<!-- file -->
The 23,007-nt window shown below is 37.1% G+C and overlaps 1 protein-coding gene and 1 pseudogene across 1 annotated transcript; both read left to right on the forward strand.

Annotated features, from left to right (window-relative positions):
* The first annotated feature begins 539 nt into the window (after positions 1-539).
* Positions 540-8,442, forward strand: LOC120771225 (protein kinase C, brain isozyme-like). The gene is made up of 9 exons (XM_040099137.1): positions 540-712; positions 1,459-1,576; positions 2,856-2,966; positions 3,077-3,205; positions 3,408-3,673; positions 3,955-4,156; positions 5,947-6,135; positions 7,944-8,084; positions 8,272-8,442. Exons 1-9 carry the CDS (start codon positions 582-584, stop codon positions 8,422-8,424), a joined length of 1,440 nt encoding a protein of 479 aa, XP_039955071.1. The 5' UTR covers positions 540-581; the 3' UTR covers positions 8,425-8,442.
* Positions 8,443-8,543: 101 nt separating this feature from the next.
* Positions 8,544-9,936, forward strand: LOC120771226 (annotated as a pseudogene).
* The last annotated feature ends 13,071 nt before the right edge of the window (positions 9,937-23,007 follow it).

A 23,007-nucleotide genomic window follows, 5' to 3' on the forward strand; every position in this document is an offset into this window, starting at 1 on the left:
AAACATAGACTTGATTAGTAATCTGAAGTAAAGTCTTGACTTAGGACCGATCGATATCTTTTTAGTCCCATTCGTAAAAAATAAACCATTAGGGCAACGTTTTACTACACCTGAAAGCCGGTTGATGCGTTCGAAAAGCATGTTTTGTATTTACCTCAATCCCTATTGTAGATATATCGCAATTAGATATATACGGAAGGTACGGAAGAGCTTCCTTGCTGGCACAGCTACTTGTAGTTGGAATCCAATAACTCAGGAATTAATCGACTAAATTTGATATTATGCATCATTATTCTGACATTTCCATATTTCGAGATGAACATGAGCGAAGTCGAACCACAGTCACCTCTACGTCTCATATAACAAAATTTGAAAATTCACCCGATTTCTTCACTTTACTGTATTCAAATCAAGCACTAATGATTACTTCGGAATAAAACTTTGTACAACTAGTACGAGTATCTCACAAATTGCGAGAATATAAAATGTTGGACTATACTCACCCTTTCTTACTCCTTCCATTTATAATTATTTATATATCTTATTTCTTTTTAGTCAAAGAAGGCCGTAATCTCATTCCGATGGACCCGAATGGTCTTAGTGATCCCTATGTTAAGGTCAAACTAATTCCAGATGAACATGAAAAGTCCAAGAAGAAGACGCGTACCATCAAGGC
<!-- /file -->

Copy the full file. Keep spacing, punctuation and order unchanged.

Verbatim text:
The 23,007-nt window shown below is 37.1% G+C and overlaps 1 protein-coding gene and 1 pseudogene across 1 annotated transcript; both read left to right on the forward strand.

Annotated features, from left to right (window-relative positions):
* The first annotated feature begins 539 nt into the window (after positions 1-539).
* Positions 540-8,442, forward strand: LOC120771225 (protein kinase C, brain isozyme-like). The gene is made up of 9 exons (XM_040099137.1): positions 540-712; positions 1,459-1,576; positions 2,856-2,966; positions 3,077-3,205; positions 3,408-3,673; positions 3,955-4,156; positions 5,947-6,135; positions 7,944-8,084; positions 8,272-8,442. Exons 1-9 carry the CDS (start codon positions 582-584, stop codon positions 8,422-8,424), a joined length of 1,440 nt encoding a protein of 479 aa, XP_039955071.1. The 5' UTR covers positions 540-581; the 3' UTR covers positions 8,425-8,442.
* Positions 8,443-8,543: 101 nt separating this feature from the next.
* Positions 8,544-9,936, forward strand: LOC120771226 (annotated as a pseudogene).
* The last annotated feature ends 13,071 nt before the right edge of the window (positions 9,937-23,007 follow it).

A 23,007-nucleotide genomic window follows, 5' to 3' on the forward strand; every position in this document is an offset into this window, starting at 1 on the left:
AAACATAGACTTGATTAGTAATCTGAAGTAAAGTCTTGACTTAGGACCGATCGATATCTTTTTAGTCCCATTCGTAAAAAATAAACCATTAGGGCAACGTTTTACTACACCTGAAAGCCGGTTGATGCGTTCGAAAAGCATGTTTTGTATTTACCTCAATCCCTATTGTAGATATATCGCAATTAGATATATACGGAAGGTACGGAAGAGCTTCCTTGCTGGCACAGCTACTTGTAGTTGGAATCCAATAACTCAGGAATTAATCGACTAAATTTGATATTATGCATCATTATTCTGACATTTCCATATTTCGAGATGAACATGAGCGAAGTCGAACCACAGTCACCTCTACGTCTCATATAACAAAATTTGAAAATTCACCCGATTTCTTCACTTTACTGTATTCAAATCAAGCACTAATGATTACTTCGGAATAAAACTTTGTACAACTAGTACGAGTATCTCACAAATTGCGAGAATATAAAATGTTGGACTATACTCACCCTTTCTTACTCCTTCCATTTATAATTATTTATATATCTTATTTCTTTTTAGTCAAAGAAGGCCGTAATCTCATTCCGATGGACCCGAATGGTCTTAGTGATCCCTATGTTAAGGTCAAACTAATTCCAGATGAACATGAAAAGTCCAAGAAGAAGACGCGTACCATCAAGGC